Nintedanib awarded Promising Innovative Medicine designation for malignant pleural mesothelioma with phase II trial showing progression-free survival benefit when added to first-line chemotherapy

From Drug Discovery Today - January 4, 2018

Nintedanib has been designated a Promising Innovative Medicine for the treatment of malignant pleural mesothelioma (MPM) by the UK Medicine and Healthcare Products Regulatory Agency (MHRA). This is an early indication that the MHRA considers nintedanib a promising candidate for the Early Access to Medicines Scheme, which aims to give patients with life threatening or seriously debilitating conditions access to medicines that do not yet have a marketing authorisation when there is a clear unmet medical need.

Professor Dean Fennell, Chair of Thoracic Medical Oncology at the University of Leicester and University Hospitals of Leicester NHS Trust, UK, said, This is fantastic news and the right decision taking into account the risk/benefit profile of nintedanib from a very credible phase II trial.

MPM is a relatively rare but aggressive thoracic cancer that is often rapidly progressive once clinically apparent4. Most cases are related to long-term exposure to asbestos and latest figures show that 2,502 cases of MPM occurred in the UK in 2014. MPM patients have a poor prognosis, with median survival ranges from 8-14 months from diagnosis. Women have a more favourable outlook than men, but due to the occupational nature of the disease, there is a male predominance of 4:1. For patients with unresectable disease, first-line combination doublet chemotherapy treatment with cisplatin or carboplatin and pemetrexed has been the standard of carefor more than 10 years.

The biggest problem has been no change in the standard of care for these patients leading to new therapies since 2003. There has been a therapeutic plateau where there have been no significant improvements in any combination of treatments in the first-line setting to build on to the pemetrexed backbone, said Professor Fennell. He explained, The current standard of care is carboplatin or cisplatin with pemetrexed, which has been limited to a progression-free survival (PFS) not getting beyond 6 months. With regards to overall survival (OS), more trials are needed in relapsed patients, where there is no standard of care in the second-line setting.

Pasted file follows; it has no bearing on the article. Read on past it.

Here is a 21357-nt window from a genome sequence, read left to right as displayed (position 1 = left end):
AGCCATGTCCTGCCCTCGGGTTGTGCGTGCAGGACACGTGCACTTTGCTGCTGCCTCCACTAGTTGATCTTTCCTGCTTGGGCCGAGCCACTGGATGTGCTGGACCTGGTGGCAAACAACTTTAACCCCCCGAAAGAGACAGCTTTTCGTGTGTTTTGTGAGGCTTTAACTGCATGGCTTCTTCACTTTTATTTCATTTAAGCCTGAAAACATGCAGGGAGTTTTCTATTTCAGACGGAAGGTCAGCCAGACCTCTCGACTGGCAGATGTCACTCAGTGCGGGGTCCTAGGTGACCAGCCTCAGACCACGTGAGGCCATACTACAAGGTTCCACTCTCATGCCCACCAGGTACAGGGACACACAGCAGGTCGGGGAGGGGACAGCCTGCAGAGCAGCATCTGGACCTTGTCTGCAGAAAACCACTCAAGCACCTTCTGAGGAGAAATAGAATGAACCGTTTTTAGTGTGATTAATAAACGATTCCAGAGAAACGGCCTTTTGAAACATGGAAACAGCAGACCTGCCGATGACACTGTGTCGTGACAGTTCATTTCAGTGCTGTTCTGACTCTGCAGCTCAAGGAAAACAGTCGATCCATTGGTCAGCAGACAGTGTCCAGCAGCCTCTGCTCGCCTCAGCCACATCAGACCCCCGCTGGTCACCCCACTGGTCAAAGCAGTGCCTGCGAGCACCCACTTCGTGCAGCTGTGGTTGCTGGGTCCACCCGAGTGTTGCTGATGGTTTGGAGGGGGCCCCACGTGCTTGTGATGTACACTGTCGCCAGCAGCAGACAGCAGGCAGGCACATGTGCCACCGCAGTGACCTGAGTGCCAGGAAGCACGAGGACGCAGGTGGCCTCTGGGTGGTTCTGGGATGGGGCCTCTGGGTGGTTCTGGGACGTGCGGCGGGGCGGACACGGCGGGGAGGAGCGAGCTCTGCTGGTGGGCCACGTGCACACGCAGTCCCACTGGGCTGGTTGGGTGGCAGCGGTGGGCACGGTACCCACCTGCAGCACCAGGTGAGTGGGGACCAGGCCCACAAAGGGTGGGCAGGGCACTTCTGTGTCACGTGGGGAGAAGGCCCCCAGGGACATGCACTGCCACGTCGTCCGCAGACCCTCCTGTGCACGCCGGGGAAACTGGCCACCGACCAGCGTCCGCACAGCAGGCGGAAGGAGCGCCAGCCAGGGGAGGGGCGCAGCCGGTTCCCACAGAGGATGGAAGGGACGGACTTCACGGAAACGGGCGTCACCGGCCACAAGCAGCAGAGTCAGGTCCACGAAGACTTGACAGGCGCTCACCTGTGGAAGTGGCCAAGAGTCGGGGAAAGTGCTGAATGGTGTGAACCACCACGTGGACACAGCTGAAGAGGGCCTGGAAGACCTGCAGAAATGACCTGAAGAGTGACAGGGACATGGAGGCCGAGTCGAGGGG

The MHRA issued the Promising Innovative Medicine designation after reviewing available non-clinical and clinical data on nintedanib in malignant pleural mesothelioma. This included the phase II LUME-Meso Trial, published recently in the Journal of Clinical Oncology, which showed statistically significant improvements in progression-free survival in patients with MPM treated with nintedanib plus chemotherapy compared to those receiving chemotherapy alone. Results also showed a trend towards an overall survival benefit (a secondary endpoint) with nintedanib which was not statistically significant.

The LUME-Meso trial randomised a total of 87 patients with MPM, including patients from the UK, to first-line treatment with up to six cycles of chemotherapy (pemetrexed plus cisplatin) plus either oral nintedanib (200mg twice daily) or placebo. When chemotherapy cycles concluded, patients could continue on monotherapy, with either nintedanib or placebo, until progression. Results showed significant improvement in median progression-free survival (PFS) in patients treated with nintedanib plus chemotherapy (9.4 months) compared to those treated with chemotherapy alone (4.7 months, hazard ratio [HR] 0.54, 95% confidence interval 0.33-0.87, p=0.010).

When analysed by MPM histology, median PFS was prolonged by 4.0 months in patients with confirmed epithelioid histology treated with nintedanib plus chemotherapy (9.7 vs 5.7 months with placebo, HR 0.49 p=0.006).3 This provided the rationale to proceed to the LUME-Meso phase III trial8, which is recruiting MPM patients at trial sites worldwide, including five in the UK.

Primary analysis of OS showed a 4.1 month improvement in median OS for patients treated with nintedanib plus chemotherapy (18.3 months vs 14.2 months with chemotherapy alone, HR 0.77, p=0.319). This demonstrated an improved trend in the overall survival, without reaching statistical significance. Similarly to PFS, the median increase in OS compared to chemotherapy alone was greater in patients with epithelioid histology, at 5.4 months (20.6 vs 15.2 months with chemotherapy alone, HR 0.70, p=0.197) although statistical significance wasnt achieved.

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